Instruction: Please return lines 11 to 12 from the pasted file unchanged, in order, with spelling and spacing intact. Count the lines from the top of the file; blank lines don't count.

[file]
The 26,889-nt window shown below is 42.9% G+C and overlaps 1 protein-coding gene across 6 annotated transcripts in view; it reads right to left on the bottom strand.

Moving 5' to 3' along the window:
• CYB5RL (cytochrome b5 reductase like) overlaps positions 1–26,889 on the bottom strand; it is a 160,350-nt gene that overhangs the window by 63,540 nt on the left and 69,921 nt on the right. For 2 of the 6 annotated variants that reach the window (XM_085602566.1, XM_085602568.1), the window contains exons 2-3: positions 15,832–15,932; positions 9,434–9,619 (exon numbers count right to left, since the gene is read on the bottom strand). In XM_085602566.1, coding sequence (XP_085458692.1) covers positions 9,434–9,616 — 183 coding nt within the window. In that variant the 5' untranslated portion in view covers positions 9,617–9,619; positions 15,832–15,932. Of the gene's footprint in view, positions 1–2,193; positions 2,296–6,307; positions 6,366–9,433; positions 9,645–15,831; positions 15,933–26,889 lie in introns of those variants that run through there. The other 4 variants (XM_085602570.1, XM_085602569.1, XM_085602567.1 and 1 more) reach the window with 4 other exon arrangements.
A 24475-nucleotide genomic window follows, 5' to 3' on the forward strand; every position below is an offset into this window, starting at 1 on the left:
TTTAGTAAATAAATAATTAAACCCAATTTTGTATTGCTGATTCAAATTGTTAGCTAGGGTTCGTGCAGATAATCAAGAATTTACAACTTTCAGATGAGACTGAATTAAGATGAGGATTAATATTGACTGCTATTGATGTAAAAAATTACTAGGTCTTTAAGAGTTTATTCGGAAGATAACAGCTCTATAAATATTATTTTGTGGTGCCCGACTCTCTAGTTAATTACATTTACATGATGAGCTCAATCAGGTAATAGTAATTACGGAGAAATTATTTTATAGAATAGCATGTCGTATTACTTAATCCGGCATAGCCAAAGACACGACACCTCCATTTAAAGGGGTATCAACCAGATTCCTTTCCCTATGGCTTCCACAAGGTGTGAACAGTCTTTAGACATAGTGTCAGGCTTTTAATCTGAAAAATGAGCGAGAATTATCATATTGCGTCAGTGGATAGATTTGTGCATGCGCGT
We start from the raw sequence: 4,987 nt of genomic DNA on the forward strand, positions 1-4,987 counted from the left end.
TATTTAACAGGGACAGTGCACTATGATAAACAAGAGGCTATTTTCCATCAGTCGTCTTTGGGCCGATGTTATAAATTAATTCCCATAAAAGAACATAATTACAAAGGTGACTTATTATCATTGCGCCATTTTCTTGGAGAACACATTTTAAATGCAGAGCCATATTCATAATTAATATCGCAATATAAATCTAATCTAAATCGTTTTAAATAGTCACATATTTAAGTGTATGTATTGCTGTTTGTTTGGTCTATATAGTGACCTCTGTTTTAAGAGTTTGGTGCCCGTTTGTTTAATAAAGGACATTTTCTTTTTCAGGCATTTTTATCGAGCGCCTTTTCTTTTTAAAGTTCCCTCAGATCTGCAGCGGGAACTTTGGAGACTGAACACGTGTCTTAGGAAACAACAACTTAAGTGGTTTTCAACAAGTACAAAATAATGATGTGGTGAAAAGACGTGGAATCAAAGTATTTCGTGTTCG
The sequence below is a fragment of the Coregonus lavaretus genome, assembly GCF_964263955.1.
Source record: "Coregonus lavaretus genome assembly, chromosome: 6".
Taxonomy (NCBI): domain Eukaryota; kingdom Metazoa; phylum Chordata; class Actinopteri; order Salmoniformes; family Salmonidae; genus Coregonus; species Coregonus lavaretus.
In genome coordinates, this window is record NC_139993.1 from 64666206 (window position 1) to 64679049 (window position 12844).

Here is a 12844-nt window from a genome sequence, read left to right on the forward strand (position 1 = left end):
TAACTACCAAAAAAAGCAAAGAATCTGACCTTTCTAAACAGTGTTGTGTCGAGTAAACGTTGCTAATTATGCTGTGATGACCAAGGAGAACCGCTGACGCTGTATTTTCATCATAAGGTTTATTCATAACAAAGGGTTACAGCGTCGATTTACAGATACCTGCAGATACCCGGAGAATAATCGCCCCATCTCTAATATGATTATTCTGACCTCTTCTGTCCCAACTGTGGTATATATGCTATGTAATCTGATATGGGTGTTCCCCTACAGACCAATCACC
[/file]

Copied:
In genome coordinates, this window is record NC_139993.1 from 64666206 (window position 1) to 64679049 (window position 12844).

Here is a 12844-nt window from a genome sequence, read left to right on the forward strand (position 1 = left end):